Senegal is an impoverished West African country where some 26 percent of the population subsists on less than $1 a day. Nearly one in five children there are malnourished. In the country’s rural areas, fewer than half the children regularly attend school.
Basically, Senegal is nothing like the United States, the richest country in the history of the world. And yet, speaking last week to a group of Senegalese schoolchildren during the Obamas’ whirlwind trip through Africa, first lady Michelle Obama likened her upbringing to that of Senegalese children:
“I know that some of you may be the first in your families to attend a school . . . so there might be people at home who don’t quite understand what you’re going through as you work to succeed here,” she said. “I know a little bit about this from my own experience. See, like many of you, I didn’t grow up in a family with a lot of money.”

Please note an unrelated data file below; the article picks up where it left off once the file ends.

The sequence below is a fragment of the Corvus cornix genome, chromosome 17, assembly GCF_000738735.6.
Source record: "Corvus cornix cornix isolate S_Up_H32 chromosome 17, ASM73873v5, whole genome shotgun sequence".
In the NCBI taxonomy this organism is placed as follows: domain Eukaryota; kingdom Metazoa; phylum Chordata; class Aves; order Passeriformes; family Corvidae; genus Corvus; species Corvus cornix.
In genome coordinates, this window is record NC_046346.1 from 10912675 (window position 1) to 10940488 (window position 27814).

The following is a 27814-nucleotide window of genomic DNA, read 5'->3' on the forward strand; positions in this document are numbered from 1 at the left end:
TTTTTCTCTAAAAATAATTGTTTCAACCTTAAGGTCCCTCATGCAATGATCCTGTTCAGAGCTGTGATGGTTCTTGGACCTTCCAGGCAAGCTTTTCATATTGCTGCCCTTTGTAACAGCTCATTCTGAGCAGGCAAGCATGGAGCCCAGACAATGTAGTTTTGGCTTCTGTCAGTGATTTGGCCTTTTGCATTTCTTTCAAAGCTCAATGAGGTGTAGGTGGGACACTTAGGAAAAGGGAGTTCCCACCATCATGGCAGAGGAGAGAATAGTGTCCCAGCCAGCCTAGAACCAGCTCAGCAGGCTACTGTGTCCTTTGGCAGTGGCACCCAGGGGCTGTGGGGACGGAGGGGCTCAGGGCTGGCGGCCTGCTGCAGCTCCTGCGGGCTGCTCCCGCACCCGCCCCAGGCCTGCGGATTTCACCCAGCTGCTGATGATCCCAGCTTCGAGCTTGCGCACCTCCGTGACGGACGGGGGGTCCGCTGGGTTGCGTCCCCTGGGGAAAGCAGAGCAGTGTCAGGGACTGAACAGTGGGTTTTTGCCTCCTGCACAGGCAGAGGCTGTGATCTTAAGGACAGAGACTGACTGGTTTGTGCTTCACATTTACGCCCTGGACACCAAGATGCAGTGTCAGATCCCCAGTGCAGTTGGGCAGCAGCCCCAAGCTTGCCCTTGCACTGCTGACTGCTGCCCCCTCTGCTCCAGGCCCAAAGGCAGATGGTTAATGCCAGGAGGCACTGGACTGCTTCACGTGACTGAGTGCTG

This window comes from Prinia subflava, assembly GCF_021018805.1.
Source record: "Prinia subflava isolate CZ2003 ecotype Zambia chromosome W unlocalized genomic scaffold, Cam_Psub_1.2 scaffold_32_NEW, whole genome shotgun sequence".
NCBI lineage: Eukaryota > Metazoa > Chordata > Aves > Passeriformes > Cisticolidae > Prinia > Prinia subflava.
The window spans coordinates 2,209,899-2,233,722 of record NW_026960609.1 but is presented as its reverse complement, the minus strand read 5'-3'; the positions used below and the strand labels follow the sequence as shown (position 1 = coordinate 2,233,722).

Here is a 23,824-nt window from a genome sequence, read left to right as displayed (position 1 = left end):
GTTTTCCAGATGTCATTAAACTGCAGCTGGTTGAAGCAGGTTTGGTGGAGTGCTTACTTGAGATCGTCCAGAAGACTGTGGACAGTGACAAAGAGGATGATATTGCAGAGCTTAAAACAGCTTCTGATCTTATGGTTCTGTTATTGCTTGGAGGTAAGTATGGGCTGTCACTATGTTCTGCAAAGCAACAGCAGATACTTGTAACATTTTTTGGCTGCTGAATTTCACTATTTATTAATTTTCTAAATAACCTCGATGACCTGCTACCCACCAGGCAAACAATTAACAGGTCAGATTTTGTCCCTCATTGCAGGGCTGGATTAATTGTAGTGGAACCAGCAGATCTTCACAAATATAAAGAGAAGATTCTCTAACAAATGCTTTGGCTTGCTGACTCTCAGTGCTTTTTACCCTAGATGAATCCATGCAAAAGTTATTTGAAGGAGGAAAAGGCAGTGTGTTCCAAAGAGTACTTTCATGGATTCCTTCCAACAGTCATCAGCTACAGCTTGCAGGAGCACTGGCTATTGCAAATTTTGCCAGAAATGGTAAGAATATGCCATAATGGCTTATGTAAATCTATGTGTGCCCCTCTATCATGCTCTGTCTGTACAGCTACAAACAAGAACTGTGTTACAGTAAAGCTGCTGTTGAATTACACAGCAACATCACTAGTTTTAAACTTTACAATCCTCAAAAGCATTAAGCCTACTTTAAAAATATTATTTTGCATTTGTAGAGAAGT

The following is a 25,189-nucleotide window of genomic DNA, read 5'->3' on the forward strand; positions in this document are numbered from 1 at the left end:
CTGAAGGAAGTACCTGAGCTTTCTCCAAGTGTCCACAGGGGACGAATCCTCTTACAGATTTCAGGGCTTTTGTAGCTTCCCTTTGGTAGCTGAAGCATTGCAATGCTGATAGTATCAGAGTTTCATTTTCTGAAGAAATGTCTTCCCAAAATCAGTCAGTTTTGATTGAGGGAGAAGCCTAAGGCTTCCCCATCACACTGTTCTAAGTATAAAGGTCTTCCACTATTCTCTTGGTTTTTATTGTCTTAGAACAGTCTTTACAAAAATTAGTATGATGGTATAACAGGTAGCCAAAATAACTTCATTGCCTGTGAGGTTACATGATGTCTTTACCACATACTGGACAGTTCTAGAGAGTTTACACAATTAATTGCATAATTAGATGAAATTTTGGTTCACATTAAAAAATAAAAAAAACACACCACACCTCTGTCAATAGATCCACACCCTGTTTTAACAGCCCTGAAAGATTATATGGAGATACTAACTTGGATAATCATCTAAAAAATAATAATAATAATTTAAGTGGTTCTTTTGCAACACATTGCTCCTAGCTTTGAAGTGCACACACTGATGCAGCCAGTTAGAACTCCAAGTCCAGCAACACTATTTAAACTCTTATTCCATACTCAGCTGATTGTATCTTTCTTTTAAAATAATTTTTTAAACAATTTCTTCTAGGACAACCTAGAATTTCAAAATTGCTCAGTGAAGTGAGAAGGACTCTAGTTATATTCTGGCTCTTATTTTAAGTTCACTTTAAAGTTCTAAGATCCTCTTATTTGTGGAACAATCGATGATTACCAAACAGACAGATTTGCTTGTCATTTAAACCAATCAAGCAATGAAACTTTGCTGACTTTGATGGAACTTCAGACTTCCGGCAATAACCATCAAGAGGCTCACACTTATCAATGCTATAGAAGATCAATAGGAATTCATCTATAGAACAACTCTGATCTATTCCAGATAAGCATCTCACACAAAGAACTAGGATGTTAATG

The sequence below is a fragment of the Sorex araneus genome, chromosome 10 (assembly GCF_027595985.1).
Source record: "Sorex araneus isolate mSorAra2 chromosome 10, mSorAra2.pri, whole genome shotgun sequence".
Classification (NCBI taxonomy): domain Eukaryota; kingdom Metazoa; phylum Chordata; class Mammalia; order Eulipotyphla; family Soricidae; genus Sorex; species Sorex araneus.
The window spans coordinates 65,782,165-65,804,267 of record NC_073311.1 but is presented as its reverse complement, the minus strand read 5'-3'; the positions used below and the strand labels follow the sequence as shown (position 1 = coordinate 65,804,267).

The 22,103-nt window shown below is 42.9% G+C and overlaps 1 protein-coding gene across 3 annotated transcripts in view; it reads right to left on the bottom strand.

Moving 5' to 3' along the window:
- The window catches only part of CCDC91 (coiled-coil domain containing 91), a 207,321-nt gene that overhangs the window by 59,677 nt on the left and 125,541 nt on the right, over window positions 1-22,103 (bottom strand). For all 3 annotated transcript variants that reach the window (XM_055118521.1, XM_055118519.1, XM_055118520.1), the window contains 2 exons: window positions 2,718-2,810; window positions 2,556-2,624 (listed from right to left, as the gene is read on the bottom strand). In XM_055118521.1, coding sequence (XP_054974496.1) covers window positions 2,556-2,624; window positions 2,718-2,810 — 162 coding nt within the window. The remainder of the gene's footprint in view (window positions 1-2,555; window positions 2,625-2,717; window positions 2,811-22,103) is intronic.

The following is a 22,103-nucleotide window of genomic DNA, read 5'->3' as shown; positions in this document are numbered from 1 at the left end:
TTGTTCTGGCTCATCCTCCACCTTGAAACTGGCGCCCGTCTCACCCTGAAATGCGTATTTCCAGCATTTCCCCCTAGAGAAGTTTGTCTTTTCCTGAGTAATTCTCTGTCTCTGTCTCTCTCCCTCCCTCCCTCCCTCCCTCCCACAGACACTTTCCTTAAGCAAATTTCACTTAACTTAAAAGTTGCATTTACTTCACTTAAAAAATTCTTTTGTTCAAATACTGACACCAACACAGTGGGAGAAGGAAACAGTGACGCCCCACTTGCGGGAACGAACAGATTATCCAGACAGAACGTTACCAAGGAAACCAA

Of course, not only did Michelle Obama grow up in prosperous 20th-century America, she was also raised in solidly middle-class surroundings. Her father was an engineer at a Chicago water plant who earned more than $40,000 a year—substantially more than, say, the public school teachers of that era. Her mother was a homemaker. The family lived in a pleasant detached house. To liken her relatively privileged upbringing to the immiserated conditions of West African children was a galling bit of rhetorical overreach.